…because I had an abortion.

by Beth

October 3, 2017

because I had an abortion.


because I got pregnant three times, and the first two times, miscarried. Once at 5 weeks. Once at 12. Both times I was given mifeprestrone so I could go home and cry and writhe and scream and sob and hurt. Not from the drugs but from the pain of losing again at the this game called “Lets Make A Baby Like Everyone Else.”


I changed my diet, my clothes, my life, my choices, my belief system.


And then I got pregnant again and nothing happened. Or at least nothing bad happened. I was 4 weeks. I was 8. I was 12.


And then it was week 16 and something shifted inside of me. Nobody had to tell me. Nobody needed to look at the ultrasound.


What was, wasn’t.


And this time I needed a D&C. I had had one a few years earlier, a quick procedure I never regretted, never felt ashamed of.


But this time it was mixed up with all this other stuff. All this anger and anxiety and disappointment. We had told only the people we knew could handle the bad news, the news that I had failed once again.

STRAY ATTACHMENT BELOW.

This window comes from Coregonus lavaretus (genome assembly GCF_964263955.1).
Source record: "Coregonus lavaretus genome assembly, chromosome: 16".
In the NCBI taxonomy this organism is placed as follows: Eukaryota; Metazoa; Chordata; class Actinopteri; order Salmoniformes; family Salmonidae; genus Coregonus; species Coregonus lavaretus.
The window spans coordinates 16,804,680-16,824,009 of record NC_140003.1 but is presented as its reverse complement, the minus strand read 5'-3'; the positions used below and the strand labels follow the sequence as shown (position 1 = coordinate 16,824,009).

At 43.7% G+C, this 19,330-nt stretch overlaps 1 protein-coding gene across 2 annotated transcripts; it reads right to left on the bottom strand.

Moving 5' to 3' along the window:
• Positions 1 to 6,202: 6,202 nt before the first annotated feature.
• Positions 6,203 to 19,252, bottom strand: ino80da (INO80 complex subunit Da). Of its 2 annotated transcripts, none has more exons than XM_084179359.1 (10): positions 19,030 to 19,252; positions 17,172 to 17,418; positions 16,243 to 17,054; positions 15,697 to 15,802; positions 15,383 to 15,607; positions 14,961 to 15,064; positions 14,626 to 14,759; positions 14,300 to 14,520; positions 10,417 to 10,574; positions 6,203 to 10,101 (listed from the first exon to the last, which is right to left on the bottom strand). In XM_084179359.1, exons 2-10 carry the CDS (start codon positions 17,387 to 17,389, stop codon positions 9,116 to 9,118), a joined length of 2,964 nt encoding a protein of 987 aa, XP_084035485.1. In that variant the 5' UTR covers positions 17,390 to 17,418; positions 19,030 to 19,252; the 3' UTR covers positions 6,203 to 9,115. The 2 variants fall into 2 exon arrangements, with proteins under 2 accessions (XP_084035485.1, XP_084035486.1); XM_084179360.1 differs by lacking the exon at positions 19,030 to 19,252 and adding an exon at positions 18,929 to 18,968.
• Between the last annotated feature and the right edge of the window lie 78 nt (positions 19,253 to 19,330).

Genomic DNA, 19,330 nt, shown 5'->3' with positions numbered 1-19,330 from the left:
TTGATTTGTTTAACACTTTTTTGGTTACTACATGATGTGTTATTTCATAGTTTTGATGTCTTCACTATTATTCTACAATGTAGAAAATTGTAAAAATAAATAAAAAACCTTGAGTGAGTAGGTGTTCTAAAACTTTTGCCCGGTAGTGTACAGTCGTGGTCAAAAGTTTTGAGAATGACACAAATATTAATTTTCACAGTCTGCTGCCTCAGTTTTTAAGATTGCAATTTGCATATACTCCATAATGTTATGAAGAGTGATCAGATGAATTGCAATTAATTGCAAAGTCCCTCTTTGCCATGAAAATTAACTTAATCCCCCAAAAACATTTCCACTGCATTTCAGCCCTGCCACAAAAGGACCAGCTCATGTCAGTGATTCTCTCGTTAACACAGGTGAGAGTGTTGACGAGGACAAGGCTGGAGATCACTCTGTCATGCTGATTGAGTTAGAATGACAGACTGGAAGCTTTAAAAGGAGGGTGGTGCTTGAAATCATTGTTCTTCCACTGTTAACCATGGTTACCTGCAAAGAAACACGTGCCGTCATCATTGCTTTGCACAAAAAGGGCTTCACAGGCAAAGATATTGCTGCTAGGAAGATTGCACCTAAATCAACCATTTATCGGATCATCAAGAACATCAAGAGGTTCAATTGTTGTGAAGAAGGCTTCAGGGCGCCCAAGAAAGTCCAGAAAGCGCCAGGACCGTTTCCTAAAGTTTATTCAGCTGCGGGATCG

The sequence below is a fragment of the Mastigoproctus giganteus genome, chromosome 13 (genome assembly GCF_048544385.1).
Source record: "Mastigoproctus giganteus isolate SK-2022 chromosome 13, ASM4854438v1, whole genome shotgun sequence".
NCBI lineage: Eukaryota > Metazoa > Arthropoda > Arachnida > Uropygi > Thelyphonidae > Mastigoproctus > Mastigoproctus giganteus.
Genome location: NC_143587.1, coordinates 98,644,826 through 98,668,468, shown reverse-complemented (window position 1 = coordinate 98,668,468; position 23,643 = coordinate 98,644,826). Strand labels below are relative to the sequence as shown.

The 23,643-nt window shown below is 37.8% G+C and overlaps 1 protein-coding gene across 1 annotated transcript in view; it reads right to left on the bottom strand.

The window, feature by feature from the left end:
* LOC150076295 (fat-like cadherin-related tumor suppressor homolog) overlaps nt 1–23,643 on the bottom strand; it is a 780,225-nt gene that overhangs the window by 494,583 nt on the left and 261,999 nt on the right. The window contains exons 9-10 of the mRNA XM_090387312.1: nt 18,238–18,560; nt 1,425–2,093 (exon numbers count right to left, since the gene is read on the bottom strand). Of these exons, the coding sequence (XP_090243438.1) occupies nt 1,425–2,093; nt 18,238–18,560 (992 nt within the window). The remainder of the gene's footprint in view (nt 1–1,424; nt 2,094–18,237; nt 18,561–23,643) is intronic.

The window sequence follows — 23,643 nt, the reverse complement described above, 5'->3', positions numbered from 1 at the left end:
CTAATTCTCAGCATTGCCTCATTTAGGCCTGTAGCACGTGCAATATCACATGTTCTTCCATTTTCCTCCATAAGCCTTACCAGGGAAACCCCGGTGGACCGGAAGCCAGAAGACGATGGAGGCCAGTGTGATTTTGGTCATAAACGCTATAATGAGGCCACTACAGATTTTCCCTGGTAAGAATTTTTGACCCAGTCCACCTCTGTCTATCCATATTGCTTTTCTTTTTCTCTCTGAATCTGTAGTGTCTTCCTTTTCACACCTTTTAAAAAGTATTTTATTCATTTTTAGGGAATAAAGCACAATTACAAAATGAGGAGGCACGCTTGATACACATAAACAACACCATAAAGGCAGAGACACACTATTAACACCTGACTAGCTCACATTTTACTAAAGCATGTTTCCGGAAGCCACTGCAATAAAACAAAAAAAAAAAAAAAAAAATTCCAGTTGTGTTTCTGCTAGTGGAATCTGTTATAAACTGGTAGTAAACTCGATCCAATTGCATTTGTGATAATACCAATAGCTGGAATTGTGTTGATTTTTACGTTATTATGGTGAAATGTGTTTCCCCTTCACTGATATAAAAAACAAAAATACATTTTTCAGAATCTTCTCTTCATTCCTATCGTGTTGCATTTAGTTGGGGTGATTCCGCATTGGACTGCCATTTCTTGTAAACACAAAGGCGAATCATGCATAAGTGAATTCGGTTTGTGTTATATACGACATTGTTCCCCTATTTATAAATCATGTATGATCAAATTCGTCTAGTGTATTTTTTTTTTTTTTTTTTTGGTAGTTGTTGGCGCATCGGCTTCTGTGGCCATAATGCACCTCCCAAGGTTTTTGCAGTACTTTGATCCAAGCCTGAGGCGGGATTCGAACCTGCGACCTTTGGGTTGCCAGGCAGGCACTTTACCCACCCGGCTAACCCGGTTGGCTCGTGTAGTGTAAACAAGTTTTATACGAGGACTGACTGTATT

And then I walked into my doctors office and she performed this entirely miraculous procedure. She talked to me about fertility and my body and how this abortion would save me from medical complications down the line, ones that could impact my ability to have a baby. She never made a promise, she simply told me the truth: not all pregnancies are meant to be babies. Sometimes you decide in your head, sometimes your body decides, sometimes a combination.


But that abortion, more than the one that kept me in grad school, taught me something essential: abortions are a vital part of being female. They are part of how we manage our bodies. They are like stents to heart patients, or gall bladder removal or any medical procedure. They aren’t tragedies. The tragedy was the child I wasn’t having but that had nothing to do with the abortion. The tragedy was that I wanted a baby and couldn’t have one.


The abortion was fact. It was real. It was freedom from something that couldn’t and shouldn’t happen.


That ob was the same woman who delivered my son, who we send pictures to every year, the same woman who scraped the sides of my uterus and made what seemed complicated, simple:


An abortion was how I needed to take care of my body. And that is true for every woman that seeks an abortion. It is vital health care. We come at them for different reasons, but none of that matters. The same way it doesn’t matter to insulin how a diabetic got that way.


I am proud that I got that abortion. It was an important moment for me, for my life, and for my body.


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